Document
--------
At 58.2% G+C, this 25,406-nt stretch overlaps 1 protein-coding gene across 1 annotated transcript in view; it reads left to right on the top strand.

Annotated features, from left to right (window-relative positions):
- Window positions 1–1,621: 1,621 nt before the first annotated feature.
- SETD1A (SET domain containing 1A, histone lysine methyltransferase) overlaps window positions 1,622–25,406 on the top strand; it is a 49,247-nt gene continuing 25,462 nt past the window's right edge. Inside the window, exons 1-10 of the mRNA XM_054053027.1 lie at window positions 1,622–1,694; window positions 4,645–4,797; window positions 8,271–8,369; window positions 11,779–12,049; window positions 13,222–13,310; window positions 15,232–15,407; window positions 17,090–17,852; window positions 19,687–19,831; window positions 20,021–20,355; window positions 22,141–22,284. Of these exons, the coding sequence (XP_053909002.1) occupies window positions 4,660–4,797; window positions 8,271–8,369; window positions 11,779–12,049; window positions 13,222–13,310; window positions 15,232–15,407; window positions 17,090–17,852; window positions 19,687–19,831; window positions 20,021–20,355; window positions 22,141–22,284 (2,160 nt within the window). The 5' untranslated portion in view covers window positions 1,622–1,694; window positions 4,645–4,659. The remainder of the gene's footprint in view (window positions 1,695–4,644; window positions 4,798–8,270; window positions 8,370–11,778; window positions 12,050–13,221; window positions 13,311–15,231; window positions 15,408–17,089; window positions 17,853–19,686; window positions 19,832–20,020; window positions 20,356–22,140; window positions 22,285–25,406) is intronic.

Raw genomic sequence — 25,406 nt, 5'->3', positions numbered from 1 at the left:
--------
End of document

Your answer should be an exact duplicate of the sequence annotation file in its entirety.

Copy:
At 58.2% G+C, this 25,406-nt stretch overlaps 1 protein-coding gene across 1 annotated transcript in view; it reads left to right on the top strand.

Annotated features, from left to right (window-relative positions):
- Window positions 1–1,621: 1,621 nt before the first annotated feature.
- SETD1A (SET domain containing 1A, histone lysine methyltransferase) overlaps window positions 1,622–25,406 on the top strand; it is a 49,247-nt gene continuing 25,462 nt past the window's right edge. Inside the window, exons 1-10 of the mRNA XM_054053027.1 lie at window positions 1,622–1,694; window positions 4,645–4,797; window positions 8,271–8,369; window positions 11,779–12,049; window positions 13,222–13,310; window positions 15,232–15,407; window positions 17,090–17,852; window positions 19,687–19,831; window positions 20,021–20,355; window positions 22,141–22,284. Of these exons, the coding sequence (XP_053909002.1) occupies window positions 4,660–4,797; window positions 8,271–8,369; window positions 11,779–12,049; window positions 13,222–13,310; window positions 15,232–15,407; window positions 17,090–17,852; window positions 19,687–19,831; window positions 20,021–20,355; window positions 22,141–22,284 (2,160 nt within the window). The 5' untranslated portion in view covers window positions 1,622–1,694; window positions 4,645–4,659. The remainder of the gene's footprint in view (window positions 1,695–4,644; window positions 4,798–8,270; window positions 8,370–11,778; window positions 12,050–13,221; window positions 13,311–15,231; window positions 15,408–17,089; window positions 17,853–19,686; window positions 19,832–20,020; window positions 20,356–22,140; window positions 22,285–25,406) is intronic.

Raw genomic sequence — 25,406 nt, 5'->3', positions numbered from 1 at the left: